They write about their findings in the 27 February online issue of the Proceedings of the National Academy of Sciences.
The lead author of the study is Dr. Suxiang Tong, who leads the team running the Pathogen Discovery Program in the Division of Viral Diseases at the CDC in Atlanta, Georgia.
Tong told the press this is the first time that a flu virus has been identified in bats, but "in its current form the virus is not a human health issue".
He and his colleagues did not find any evidence of human flu virus genetic material in the bat flu virus, and attempts to propagate it in cell cultures and chicken embryos were unsuccessful, "suggesting distinct requirements compared with known influenza viruses".
For the bat flu virus to become a threat to human health it would have to acquire some genes from human flu viruses. There is a process that occurs naturally, called genetic reassortment, where this can happen. For example, when two or more viruses infect a host cell at the same time, they can swap genetic material.
However, although a preliminary investigation did establish that the bat flu virus genes are compatible with the human flu virus, the process of reassortment is a complex chain of events, and the virus would have to change quite a lot for it to actually acquire those genes.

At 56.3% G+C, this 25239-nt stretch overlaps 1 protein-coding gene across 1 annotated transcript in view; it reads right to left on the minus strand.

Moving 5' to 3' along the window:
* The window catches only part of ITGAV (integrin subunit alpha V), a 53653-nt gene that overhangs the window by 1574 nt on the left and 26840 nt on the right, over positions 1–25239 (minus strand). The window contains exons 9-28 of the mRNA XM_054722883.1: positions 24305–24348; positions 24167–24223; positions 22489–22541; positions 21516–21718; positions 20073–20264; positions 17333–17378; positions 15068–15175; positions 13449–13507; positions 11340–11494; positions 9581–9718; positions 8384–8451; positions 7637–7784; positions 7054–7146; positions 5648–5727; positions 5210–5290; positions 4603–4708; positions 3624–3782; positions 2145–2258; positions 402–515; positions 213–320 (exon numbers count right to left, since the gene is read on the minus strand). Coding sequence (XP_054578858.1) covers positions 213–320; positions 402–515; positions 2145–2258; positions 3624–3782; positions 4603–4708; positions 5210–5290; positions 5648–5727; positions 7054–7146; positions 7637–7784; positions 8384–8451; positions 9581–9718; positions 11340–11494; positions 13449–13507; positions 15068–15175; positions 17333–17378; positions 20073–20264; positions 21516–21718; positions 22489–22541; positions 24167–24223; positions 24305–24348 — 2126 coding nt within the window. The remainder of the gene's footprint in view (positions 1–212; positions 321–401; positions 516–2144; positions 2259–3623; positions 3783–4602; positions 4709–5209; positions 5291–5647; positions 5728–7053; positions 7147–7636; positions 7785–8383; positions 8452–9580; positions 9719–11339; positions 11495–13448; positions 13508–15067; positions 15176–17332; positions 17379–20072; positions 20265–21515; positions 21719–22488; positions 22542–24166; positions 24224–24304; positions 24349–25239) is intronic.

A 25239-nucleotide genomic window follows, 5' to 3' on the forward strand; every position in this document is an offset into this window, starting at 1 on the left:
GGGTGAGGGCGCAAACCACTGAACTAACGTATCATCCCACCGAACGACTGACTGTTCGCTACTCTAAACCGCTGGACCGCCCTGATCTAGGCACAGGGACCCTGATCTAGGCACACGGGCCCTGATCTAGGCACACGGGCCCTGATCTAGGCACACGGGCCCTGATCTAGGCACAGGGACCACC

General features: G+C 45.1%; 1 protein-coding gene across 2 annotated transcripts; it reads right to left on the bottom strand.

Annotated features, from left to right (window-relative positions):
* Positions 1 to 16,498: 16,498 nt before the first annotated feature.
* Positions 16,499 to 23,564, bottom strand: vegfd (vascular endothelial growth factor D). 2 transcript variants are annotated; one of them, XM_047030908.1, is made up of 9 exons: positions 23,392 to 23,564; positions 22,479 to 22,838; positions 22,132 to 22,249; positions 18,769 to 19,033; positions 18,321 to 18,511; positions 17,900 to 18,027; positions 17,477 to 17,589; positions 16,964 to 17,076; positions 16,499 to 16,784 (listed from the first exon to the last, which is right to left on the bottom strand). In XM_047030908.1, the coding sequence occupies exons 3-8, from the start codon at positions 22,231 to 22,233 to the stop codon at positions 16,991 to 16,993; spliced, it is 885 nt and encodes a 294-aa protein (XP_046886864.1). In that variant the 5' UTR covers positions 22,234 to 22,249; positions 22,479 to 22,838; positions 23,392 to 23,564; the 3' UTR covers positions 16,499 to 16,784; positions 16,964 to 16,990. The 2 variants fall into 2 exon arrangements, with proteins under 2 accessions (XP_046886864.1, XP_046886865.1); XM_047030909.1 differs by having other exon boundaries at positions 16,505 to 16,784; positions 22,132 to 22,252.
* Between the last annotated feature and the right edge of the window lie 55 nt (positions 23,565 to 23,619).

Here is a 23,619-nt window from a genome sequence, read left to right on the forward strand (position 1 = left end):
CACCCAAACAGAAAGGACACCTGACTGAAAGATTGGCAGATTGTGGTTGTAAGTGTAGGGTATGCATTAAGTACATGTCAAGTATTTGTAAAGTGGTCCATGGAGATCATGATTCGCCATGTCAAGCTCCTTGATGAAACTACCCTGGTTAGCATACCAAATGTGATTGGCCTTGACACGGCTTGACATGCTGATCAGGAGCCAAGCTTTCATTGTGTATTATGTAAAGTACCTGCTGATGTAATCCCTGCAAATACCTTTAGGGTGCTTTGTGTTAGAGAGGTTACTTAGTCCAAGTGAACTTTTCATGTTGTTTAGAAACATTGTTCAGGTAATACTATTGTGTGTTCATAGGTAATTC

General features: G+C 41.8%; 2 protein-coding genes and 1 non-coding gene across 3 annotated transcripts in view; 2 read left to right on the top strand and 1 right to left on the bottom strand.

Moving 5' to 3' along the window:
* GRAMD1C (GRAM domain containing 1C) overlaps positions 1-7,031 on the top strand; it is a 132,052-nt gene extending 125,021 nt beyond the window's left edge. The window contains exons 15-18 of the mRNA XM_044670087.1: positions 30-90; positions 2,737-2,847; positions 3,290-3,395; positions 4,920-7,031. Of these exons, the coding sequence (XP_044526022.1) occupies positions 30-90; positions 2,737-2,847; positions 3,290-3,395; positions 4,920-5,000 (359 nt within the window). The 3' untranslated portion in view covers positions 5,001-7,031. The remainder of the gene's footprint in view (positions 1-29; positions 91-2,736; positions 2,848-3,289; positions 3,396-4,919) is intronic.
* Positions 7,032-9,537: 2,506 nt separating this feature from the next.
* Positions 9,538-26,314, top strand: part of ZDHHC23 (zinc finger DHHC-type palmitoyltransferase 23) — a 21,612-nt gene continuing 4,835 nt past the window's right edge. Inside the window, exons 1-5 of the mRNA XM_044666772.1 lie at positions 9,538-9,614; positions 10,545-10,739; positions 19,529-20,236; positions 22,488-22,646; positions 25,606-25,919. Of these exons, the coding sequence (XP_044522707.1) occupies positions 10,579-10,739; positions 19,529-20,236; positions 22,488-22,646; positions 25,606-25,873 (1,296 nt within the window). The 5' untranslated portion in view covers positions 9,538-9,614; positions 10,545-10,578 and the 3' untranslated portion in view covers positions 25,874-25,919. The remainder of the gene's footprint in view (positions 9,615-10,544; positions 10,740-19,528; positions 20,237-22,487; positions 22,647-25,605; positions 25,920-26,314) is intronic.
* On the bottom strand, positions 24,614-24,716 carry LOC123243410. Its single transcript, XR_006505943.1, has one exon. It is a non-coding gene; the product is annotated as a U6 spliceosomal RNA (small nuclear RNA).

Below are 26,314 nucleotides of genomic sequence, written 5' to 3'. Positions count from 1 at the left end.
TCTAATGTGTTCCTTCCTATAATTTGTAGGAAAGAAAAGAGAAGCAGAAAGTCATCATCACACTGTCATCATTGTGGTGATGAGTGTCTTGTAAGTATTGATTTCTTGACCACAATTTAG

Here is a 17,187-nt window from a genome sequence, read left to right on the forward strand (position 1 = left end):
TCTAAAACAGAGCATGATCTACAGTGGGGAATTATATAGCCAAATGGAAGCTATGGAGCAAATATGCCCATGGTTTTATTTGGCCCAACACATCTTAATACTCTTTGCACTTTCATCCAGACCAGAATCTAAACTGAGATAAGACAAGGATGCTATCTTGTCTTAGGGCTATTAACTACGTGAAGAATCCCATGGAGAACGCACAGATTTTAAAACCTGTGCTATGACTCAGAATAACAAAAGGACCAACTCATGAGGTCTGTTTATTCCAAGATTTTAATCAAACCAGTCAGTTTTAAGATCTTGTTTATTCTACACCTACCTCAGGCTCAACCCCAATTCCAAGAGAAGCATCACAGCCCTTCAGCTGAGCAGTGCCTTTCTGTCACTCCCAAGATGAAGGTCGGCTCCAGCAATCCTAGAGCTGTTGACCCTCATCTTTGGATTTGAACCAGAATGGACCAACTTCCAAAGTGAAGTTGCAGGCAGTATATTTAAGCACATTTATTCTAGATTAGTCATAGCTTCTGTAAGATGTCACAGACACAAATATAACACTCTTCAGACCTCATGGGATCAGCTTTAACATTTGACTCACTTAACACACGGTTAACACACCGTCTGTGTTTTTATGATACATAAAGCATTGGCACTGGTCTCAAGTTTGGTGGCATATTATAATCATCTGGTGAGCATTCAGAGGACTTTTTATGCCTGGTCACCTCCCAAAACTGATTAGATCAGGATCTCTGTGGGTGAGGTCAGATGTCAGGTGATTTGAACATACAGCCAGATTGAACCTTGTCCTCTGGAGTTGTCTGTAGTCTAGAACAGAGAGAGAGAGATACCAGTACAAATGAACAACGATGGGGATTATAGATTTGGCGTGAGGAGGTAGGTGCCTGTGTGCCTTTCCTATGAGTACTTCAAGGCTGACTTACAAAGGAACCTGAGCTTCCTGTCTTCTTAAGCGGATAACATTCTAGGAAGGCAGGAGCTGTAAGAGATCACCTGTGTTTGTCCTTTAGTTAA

Co-author Dr. Ruben Donis, chief of the Molecular Virology and Vaccines Branch of the CDC's Influenza Division, said:
"Fortunately, initial laboratory testing suggests the new virus would need to undergo significant changes to become capable of infecting and spreading easily among humans."
But even so, should the opportunity for reassortment present itself, then it could just be a matter of time before a version of the bat flu virus with human flu virus properties emerges.
Donis said for reassortment to occur, the bat flu virus would have to be capable of infecting a different animal, such as a pig, horse or dog, at the same time as a human flu virus.
So far, the bat flu virus has only been found in little yellow-shouldered bats. These fruit bats are not native to the US, but quite common in Central and South America. The bats don't bite people, but it is feasible they could shed the virus onto foods like fruit and vegetables that are then eaten by humans and other animals.
Written by Catharine Paddock PhD